In January 2012 by contrast I'd kept riding and started the year at a higher fitness level. Both the initial test in January 2012 and my peak fitness in August 2012 were significantly better than the same dates in 2011.

    I've also added monthly hours riding to the chart so you can see my power output plotted against that.



    If you're using the Coggan power levels then 20 Minutes x 0.95 is supposed to be a rough estimate of your best 1 hour power. It seems to depend upon individual physiology how well it actually aligns though. 95% of my best 20 minute power is a lot higher than I can actually manage for an hour flat out. This chart is my best power outputs for different durations in 2012. You can see how I'm clearly "chasing numbers" a bit at particular durations.



    If you train for a certain duration then you're likely to find yourself improving at that duration but you have to be careful not to get too carried away with that, especially if power outputs below an hour aren't the main priority. Adding a report to show your longer duration power outputs can be helpful to stay focused.
    Last edited by WR304; 02-22-2013 at 01:12 PM.

  7. #32
    dru
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    Wow are you on the bike a lot! Average of 12 to 15 hours a week or so. Kudos.

    I could be so lucky or committed.

    Drew
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  8. #33
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    If I didn't have bad luck then I'd have no luck at all.


    Here's a more detailed breakdown of my riding between 01 January 2011 and 18 August 2012. Looking at the big picture like this I'm quite surprised by some of the trends. It's a good example of what you can expect if you follow the philosophy of "just ride lots". I didn't really have a set plan or set goals. The only real aim was to be fit enough to get round the road club runs without getting dropped. I got hammered mostly in that respect. There were a few rides where I did make it to the coffee stop still in contact with the group though, so it was partially successful.





    For training I was doing more or less the same thing each year by starting off with hard rides in January, including some interval sessions and getting a good fitness improvement by March - April. In past years when I was racing I'd have been "racing myself fit" from that point on. As the weather improved I was losing interest in training for the sake of it and spending more time riding trails offroad instead. Enjoyable and good for bike handling but not very focused on fitness. In my power data my offroad rides always have a lower power output than road miles, which increases the amount of time spent in the lower power zones.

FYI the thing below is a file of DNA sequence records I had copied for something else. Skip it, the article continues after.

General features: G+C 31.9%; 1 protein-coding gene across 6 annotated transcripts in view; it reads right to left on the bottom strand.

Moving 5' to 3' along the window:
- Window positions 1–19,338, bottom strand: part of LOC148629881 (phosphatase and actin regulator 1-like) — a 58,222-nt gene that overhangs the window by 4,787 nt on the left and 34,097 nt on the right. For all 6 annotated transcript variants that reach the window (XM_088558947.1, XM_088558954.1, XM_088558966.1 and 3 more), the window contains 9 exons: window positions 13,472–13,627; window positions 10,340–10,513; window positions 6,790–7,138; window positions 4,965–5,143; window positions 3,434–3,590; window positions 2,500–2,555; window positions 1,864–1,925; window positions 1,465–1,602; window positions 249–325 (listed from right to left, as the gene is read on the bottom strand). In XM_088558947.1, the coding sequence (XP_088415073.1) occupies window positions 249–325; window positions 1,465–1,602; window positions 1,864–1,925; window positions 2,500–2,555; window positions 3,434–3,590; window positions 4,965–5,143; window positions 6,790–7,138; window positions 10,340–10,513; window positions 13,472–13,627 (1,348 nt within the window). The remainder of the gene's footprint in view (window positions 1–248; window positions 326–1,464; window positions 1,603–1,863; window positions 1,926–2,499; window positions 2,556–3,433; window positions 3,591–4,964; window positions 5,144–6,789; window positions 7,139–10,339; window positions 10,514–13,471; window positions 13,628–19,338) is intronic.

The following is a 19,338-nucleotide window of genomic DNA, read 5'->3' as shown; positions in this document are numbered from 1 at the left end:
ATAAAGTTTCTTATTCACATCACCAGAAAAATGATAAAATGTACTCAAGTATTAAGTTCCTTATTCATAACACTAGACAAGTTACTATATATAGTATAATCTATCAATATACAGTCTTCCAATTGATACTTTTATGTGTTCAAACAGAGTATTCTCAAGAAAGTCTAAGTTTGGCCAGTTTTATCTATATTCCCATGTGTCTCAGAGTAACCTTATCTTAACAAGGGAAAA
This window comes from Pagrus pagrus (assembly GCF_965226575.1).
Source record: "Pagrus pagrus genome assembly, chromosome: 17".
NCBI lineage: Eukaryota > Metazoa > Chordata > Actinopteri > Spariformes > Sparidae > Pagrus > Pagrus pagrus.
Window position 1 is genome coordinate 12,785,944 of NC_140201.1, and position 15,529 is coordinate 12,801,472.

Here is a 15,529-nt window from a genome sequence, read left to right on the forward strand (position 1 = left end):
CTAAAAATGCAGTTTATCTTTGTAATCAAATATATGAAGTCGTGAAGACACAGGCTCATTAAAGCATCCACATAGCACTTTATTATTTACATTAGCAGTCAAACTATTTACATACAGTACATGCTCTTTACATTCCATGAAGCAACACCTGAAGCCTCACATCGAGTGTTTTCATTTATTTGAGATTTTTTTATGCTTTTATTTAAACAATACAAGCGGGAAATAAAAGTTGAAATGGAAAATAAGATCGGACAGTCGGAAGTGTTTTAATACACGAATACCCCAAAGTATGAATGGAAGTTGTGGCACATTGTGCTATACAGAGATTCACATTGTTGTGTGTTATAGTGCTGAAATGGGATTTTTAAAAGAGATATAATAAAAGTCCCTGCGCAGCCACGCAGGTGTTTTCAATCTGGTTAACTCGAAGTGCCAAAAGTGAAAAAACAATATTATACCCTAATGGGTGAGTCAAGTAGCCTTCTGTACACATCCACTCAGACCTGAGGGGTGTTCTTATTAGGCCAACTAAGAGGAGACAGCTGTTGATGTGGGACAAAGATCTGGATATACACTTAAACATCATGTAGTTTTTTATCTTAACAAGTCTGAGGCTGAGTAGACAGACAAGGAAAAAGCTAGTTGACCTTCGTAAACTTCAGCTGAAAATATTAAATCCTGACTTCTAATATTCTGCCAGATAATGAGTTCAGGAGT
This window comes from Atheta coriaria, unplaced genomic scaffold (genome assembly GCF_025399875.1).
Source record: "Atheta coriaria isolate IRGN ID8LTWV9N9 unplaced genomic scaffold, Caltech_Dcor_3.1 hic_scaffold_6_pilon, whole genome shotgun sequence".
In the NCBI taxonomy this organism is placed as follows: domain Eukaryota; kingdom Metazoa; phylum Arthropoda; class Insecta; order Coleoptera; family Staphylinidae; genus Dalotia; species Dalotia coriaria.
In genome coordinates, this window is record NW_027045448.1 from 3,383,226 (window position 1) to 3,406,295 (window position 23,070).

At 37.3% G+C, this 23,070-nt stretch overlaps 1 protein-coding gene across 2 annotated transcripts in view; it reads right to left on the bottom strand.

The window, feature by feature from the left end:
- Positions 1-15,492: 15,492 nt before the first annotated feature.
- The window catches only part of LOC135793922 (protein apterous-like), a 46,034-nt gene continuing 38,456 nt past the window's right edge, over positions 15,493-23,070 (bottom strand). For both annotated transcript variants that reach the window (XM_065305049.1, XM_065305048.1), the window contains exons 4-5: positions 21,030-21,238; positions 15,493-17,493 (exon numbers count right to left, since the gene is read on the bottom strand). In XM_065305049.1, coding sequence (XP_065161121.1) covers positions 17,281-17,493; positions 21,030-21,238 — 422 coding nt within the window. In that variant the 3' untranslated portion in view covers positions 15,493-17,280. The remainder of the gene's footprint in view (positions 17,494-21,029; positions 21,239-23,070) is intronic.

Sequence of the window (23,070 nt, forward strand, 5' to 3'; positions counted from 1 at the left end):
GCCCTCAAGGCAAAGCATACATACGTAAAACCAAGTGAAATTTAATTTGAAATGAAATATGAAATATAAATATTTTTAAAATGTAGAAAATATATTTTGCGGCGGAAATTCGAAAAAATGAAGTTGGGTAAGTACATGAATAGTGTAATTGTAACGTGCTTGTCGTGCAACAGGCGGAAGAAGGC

The (in)frequency of interval sessions is what I find surprising. I'd have thought that I would have done more than I actually did. I tend to have themes for each year. All I did outdoors was 6x4 minute intervals in 2011 These were 4 minutes on followed by 4 minutes off. In 2012 I only did 3x9 minute over-under intervals outdoors. Of the two types of intervals I think the 3x9 minute intervals worked better for what I was trying to do. Outdoors intervals were always part of longer rides. I'd usually do intervals in the first hour and then another 2-3 hours in the hills afterwards.





    Along with the 20 minute tests I also did several 1 hour tests during 2011-2012 to see how they compared. You can see from the table above that my actual 1 hour power was a lot lower than the 20 minutes x 0.95 would suggest. The 1 hour power results were as good as I could do at the time. I definitely wasn't holding back.

    There are other test protocols too. If you read any of the Chris Carmichael books then they use the CTS test instead. That will give you different power results to 20 min x 0.95 so the specific training zones aren't interchangeable. This PDF sets out that test procedure and explains what a under over interval consists of.


    http://www.trainright.com/assets/dow...ptions2010.pdf


    LTHR Test Findings, Need Help


    My favoured turbo training session (done when the weather was bad or my mountain bike was broken) consisted of this 1hour interval session by Dr Andrew Coggan. It's a routine that I've done quite frequently in the past. I like it because it breaks the turbo training time into manageable chunks. The wattage figures are just his figures, you aim for your own zones (heart rate or power) at those durations. 30 second sprints are flat out.

    "Seriously, the best season I've had in recent years followed a winter
    during which I did the following '90/90'90' workout 3 d/wk:


    5 min w/u
    20 min @ 275 W
    5 min easy
    5 min @ 325 W
    2.5 min easy
    5 min @ 325 W
    2.5 min easy
    0.5 min at 500 W
    2 min easy
    0.5 min at 500 W
    2 min easy
    0.5 min at 500 W
    2 min easy
    0.5 min at 500 W
    2.5 min easy
    5 min warm-down


    The '90/90/90' refers to the fact that (almost by chance) the powers
    used were about 90% of the best that I could produce for that duration
    when at peak fitness. That made the session challenging enough that I
    didn't lose too much fitness over the winter, but not so hard that I
    ever dreaded the workout or burned out from doing it."
    Andrew Coggan
    Last edited by WR304; 02-23-2013 at 03:28 AM.